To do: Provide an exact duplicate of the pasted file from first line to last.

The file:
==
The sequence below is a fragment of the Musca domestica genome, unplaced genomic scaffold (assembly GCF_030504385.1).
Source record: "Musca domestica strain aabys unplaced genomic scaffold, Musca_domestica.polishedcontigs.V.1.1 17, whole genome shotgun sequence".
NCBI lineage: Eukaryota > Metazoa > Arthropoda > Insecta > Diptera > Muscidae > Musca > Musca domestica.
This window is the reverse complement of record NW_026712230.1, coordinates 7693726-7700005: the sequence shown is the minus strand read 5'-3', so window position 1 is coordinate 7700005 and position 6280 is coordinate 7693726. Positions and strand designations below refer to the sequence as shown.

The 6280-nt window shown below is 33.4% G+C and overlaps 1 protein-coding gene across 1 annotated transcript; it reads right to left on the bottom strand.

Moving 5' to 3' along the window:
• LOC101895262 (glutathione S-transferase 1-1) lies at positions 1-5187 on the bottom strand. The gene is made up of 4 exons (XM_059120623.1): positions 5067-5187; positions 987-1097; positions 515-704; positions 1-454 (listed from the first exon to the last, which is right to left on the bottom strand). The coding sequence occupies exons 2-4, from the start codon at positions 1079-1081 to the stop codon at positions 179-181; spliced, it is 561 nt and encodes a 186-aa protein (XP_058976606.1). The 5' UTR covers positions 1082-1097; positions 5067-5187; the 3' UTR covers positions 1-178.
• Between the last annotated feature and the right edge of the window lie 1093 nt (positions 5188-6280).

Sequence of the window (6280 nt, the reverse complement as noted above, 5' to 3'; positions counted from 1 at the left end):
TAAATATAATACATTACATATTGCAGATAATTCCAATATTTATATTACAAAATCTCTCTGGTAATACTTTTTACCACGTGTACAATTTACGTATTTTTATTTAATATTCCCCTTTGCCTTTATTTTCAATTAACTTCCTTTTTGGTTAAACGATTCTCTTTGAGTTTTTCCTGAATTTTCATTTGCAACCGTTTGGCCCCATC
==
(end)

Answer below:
The sequence below is a fragment of the Musca domestica genome, unplaced genomic scaffold (assembly GCF_030504385.1).
Source record: "Musca domestica strain aabys unplaced genomic scaffold, Musca_domestica.polishedcontigs.V.1.1 17, whole genome shotgun sequence".
NCBI lineage: Eukaryota > Metazoa > Arthropoda > Insecta > Diptera > Muscidae > Musca > Musca domestica.
This window is the reverse complement of record NW_026712230.1, coordinates 7693726-7700005: the sequence shown is the minus strand read 5'-3', so window position 1 is coordinate 7700005 and position 6280 is coordinate 7693726. Positions and strand designations below refer to the sequence as shown.

The 6280-nt window shown below is 33.4% G+C and overlaps 1 protein-coding gene across 1 annotated transcript; it reads right to left on the bottom strand.

Moving 5' to 3' along the window:
• LOC101895262 (glutathione S-transferase 1-1) lies at positions 1-5187 on the bottom strand. The gene is made up of 4 exons (XM_059120623.1): positions 5067-5187; positions 987-1097; positions 515-704; positions 1-454 (listed from the first exon to the last, which is right to left on the bottom strand). The coding sequence occupies exons 2-4, from the start codon at positions 1079-1081 to the stop codon at positions 179-181; spliced, it is 561 nt and encodes a 186-aa protein (XP_058976606.1). The 5' UTR covers positions 1082-1097; positions 5067-5187; the 3' UTR covers positions 1-178.
• Between the last annotated feature and the right edge of the window lie 1093 nt (positions 5188-6280).

Sequence of the window (6280 nt, the reverse complement as noted above, 5' to 3'; positions counted from 1 at the left end):
TAAATATAATACATTACATATTGCAGATAATTCCAATATTTATATTACAAAATCTCTCTGGTAATACTTTTTACCACGTGTACAATTTACGTATTTTTATTTAATATTCCCCTTTGCCTTTATTTTCAATTAACTTCCTTTTTGGTTAAACGATTCTCTTTGAGTTTTTCCTGAATTTTCATTTGCAACCGTTTGGCCCCATC